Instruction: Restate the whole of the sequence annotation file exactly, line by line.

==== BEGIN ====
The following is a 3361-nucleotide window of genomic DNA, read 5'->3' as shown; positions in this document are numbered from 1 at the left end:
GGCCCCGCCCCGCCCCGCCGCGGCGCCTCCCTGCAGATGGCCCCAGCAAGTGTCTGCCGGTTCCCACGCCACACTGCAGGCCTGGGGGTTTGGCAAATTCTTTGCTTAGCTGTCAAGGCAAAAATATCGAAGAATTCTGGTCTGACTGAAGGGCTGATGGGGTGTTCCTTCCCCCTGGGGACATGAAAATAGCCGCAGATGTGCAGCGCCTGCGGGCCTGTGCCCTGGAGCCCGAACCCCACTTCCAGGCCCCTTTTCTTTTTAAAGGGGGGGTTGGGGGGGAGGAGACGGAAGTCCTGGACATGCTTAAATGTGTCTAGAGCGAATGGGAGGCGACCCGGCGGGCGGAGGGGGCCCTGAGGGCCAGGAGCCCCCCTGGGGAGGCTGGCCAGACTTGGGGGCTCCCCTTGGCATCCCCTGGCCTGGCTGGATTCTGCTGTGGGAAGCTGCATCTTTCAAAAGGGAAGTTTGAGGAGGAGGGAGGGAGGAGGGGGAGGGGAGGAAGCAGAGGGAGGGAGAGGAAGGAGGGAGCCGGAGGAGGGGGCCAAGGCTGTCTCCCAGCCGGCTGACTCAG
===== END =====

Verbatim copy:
The following is a 3361-nucleotide window of genomic DNA, read 5'->3' as shown; positions in this document are numbered from 1 at the left end:
GGCCCCGCCCCGCCCCGCCGCGGCGCCTCCCTGCAGATGGCCCCAGCAAGTGTCTGCCGGTTCCCACGCCACACTGCAGGCCTGGGGGTTTGGCAAATTCTTTGCTTAGCTGTCAAGGCAAAAATATCGAAGAATTCTGGTCTGACTGAAGGGCTGATGGGGTGTTCCTTCCCCCTGGGGACATGAAAATAGCCGCAGATGTGCAGCGCCTGCGGGCCTGTGCCCTGGAGCCCGAACCCCACTTCCAGGCCCCTTTTCTTTTTAAAGGGGGGGTTGGGGGGGAGGAGACGGAAGTCCTGGACATGCTTAAATGTGTCTAGAGCGAATGGGAGGCGACCCGGCGGGCGGAGGGGGCCCTGAGGGCCAGGAGCCCCCCTGGGGAGGCTGGCCAGACTTGGGGGCTCCCCTTGGCATCCCCTGGCCTGGCTGGATTCTGCTGTGGGAAGCTGCATCTTTCAAAAGGGAAGTTTGAGGAGGAGGGAGGGAGGAGGGGGAGGGGAGGAAGCAGAGGGAGGGAGAGGAAGGAGGGAGCCGGAGGAGGGGGCCAAGGCTGTCTCCCAGCCGGCTGACTCAG